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Gold rebounds as U.S. yields slip and dollar rally stalls

·2-min read
Customer looks at gold earrings at a jewellery showroom during Dhanteras in Mumbai

By Arundhati Sarkar

(Reuters) - Gold prices rebounded more than 1% on Monday after their biggest weekly fall in percentage terms since March 2020, with demand bolstered by a drop in U.S. Treasury yields and a pause in the dollar's rally.

Spot gold rose 1.1% to $1,781.86 an ounce by 0825 GMT while U.S. gold futures edged up 0.8% to $1,782.90.

"The reversal in some of the strong gains we saw in bond yields last week has supported the market. Adding to that the dollar is trading a tad softer after the recent strength," said Ole Hansen, head of commodities strategy at Saxo Bank.

"We'll see some consolidation here and correction to the upside. Gold needs to break at least above $1,800 and the real battle is probably more around the $1,820 level."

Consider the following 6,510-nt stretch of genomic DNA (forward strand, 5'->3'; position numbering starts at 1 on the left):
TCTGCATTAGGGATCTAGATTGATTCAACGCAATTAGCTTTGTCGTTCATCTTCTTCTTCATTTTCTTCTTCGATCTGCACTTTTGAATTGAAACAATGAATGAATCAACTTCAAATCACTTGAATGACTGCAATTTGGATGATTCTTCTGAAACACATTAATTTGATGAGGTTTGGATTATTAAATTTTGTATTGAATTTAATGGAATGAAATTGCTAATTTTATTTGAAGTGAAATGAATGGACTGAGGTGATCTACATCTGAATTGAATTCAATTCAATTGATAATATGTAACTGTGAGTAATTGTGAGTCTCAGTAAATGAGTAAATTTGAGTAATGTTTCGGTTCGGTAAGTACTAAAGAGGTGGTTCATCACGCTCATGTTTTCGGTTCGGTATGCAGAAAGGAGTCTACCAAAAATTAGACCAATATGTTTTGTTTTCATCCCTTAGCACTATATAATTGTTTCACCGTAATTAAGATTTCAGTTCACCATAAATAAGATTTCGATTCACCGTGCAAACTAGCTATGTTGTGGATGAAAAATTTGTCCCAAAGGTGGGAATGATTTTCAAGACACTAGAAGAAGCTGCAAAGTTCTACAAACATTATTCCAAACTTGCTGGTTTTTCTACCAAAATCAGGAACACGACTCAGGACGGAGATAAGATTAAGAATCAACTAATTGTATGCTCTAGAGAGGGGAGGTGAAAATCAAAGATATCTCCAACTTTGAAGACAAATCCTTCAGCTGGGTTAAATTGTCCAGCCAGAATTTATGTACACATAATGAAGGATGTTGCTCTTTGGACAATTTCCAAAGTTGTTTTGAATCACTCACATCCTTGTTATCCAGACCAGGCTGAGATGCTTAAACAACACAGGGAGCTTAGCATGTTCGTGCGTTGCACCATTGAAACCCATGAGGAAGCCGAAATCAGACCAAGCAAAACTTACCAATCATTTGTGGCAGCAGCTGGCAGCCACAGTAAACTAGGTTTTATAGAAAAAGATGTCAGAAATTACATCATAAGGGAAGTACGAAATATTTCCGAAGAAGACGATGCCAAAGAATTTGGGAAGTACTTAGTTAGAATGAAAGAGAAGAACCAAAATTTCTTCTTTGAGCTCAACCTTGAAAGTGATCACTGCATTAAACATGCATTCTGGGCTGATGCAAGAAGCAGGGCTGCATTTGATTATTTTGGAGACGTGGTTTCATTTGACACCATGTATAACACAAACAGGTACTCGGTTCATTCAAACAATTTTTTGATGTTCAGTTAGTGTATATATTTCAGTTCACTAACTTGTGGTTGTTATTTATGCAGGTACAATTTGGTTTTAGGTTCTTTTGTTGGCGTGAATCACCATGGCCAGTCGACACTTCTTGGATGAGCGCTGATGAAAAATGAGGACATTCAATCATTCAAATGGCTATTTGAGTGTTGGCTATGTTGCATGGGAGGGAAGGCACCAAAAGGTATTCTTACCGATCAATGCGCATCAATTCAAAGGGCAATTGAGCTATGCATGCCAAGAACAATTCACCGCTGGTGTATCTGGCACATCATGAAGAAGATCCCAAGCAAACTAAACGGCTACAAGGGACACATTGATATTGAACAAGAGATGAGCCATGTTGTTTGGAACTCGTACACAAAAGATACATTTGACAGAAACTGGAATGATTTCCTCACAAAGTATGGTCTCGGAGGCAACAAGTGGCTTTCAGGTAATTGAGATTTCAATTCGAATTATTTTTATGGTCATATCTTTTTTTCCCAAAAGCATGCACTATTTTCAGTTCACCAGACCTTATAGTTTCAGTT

Benchmark U.S. Treasury yields fell to their lowest since late February earlier in the session and the dollar was little changed.

Lower bond returns reduce the opportunity cost of holding non-yielding bullion.

Gold fell more than 6% last week after the U.S. Federal Reserve signalled tapering of its asset purchase programme and brought forward projections for the first post-pandemic interest rate increases into 2023.

"Over the next few months, if inflation readings do come higher consistently, and if we continue to see this progress in the labour market, too, then definitely markets will start pricing in a possible rate hike in 2022," said Metals Focus research consultant Harshal Barot.

Following the U.S. central bank's hawkish turn, focus shifts this week towards a number of Fed speakers, including Chair Jerome Powell, who appears before Congress on Tuesday.

In other precious metals, platinum touched its lowest since Jan. 11 before steadying at $1,035.23 an ounce while palladium rose 1.5% to $2,502.29 and silver gained 0.9% to $26.03.

(Reporting by Brijesh Patel, Eileen Soreng and Arundhati Sarkar in Bengaluru; Editing by David Goodman)

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